Lump sum budgets: Every year the Minister of Finance presents lump sum budgets for the National Security Intelligence Services, the Armed Forces and the Kenya Anti Corruption Commission. This year their collective budgets will pass the Ksh 47 billion mark – and yet they will be no debate on the budget items in them because the Minister of Finance has helpfully provided none. Here’s a question for the MPs: why would the official agency responsible for promoting transparency and accountability in Government not be accountable to Parliament for every single shilling in its budget?

KEN REN FERTILISER FACTORY: The Minister of Finance intends to pay an Austrian Bank called BAWAG over Ksh 300 million this year for the never-built fertilizer factory.

NAVY SHIP: Did you know that the Minister of Finance has asked Parliament to authorize the payment of a staggering Ksh 4.94 billion this year to 3 foreign companies for a controversial Navy Ship? Did you know that the Controller and Auditor General told Parliament in 2006, that this deal was illegal and had breached the External Loans Act which requires parliamentary approval for all foreign debt? Did you know that the ship which the Minister of Finance wants to use tax money to pay for does not have weapons on board, and its equipment’s warranty has lapsed? Did you know that all these issues have not been properly investigated to date? Did you know that Ksh 4.94 billion is more than the entire budget of the Ministry of Water? Do you believe that Members of Parliament should approve the Minister of Finance’s request to spend taxpayers’ money this way?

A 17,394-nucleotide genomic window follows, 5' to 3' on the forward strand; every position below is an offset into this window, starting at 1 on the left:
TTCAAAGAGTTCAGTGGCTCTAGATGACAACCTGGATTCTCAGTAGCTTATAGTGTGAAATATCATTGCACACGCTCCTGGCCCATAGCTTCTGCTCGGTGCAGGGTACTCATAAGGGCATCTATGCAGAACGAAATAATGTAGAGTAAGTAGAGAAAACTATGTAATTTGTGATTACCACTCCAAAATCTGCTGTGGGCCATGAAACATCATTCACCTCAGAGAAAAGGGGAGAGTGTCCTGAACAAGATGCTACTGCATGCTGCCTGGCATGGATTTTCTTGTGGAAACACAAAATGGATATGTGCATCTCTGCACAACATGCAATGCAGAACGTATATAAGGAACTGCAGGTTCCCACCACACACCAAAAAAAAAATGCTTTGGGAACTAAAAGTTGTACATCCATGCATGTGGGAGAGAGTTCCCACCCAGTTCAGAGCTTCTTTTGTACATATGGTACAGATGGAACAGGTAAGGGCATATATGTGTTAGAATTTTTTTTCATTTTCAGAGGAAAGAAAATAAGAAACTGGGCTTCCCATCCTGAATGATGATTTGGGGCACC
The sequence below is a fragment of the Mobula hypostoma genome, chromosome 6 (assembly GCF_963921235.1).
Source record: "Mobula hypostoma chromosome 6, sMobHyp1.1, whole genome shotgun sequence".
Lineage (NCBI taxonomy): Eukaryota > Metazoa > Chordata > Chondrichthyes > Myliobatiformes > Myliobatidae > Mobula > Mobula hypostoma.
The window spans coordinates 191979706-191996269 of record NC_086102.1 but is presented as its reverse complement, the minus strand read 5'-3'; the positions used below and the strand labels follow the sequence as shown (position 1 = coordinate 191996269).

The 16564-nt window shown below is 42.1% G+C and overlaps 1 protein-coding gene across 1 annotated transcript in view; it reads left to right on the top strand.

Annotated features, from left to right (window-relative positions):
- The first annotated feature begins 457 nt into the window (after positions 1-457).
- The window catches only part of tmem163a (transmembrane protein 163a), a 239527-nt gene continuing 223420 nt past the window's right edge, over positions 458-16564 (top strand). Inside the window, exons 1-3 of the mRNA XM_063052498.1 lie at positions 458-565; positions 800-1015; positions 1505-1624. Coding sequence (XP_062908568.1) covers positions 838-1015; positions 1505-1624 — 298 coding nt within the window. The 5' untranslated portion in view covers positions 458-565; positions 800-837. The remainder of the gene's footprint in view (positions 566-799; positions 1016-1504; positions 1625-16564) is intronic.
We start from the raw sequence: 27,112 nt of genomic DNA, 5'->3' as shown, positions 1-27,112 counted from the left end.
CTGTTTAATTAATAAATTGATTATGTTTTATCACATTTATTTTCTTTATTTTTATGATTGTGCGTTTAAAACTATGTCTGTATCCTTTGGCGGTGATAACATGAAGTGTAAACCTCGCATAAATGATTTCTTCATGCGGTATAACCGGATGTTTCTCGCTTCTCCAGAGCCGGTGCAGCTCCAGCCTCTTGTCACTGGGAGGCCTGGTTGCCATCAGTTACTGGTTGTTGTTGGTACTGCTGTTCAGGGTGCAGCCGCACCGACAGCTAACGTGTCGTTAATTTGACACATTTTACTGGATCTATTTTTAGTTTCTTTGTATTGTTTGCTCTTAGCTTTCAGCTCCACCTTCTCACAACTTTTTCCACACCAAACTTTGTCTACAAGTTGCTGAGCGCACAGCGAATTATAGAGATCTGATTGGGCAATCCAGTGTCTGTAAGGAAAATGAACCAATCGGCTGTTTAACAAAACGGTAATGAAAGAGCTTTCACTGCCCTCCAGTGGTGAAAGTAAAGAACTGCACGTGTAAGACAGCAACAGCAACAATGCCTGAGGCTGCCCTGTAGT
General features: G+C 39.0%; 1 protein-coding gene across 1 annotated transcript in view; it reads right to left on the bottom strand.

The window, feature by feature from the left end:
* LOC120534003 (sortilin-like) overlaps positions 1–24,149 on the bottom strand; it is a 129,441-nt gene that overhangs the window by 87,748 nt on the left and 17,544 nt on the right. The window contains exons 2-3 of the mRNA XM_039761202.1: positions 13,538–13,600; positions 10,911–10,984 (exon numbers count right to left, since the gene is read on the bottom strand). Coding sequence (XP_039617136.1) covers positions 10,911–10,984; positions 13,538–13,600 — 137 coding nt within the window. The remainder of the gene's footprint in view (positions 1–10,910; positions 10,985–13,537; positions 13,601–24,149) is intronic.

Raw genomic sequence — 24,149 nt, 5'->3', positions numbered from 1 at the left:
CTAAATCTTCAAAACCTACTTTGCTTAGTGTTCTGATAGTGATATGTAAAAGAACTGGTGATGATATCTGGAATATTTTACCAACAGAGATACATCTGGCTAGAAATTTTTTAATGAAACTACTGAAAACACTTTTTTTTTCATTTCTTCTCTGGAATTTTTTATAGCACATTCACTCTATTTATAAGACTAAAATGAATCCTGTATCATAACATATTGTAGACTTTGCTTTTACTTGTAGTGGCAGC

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  • by Raymond on 23rd June 2008

    Where is the accountability when it is needed!! The audacity of these MP'S shear arrogance and one could dare argue pure incompetence is mind buggling!! We need our citizenry to be well informed of such ignorance and incompetence. I must say that our mainstream media more often than never, falls short of their duties to Wananchi and fails to keep the pressure on our elected leaders. Thanks to people like you, we shall keep vigil. I still have the audacity to hope and that is why, I am fired up and ready to go!!!

  • by Carol on 24th June 2008

    That is when the boring Kenyan politics get even worse!........ Why would the Finance minister pay BAWAG(among others) for undone duties? There is something very wrong with how we conduct politics and policies, only the blood of Jesus Christ(the one who died on the cross) will save us, serious. I still stand that the gover should be transparent and let the people give their views on their acts.

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  • by Otieno Silas on 28th September 2008

    Why is it that among the east African countries, Kenyan members of parliament [majority]always keep their eyes on the next general elections without caring about the plight of the majority poor Kenyans?Please honoroubles we voted you in to searve us so please do it whole heatedly for the comming four years.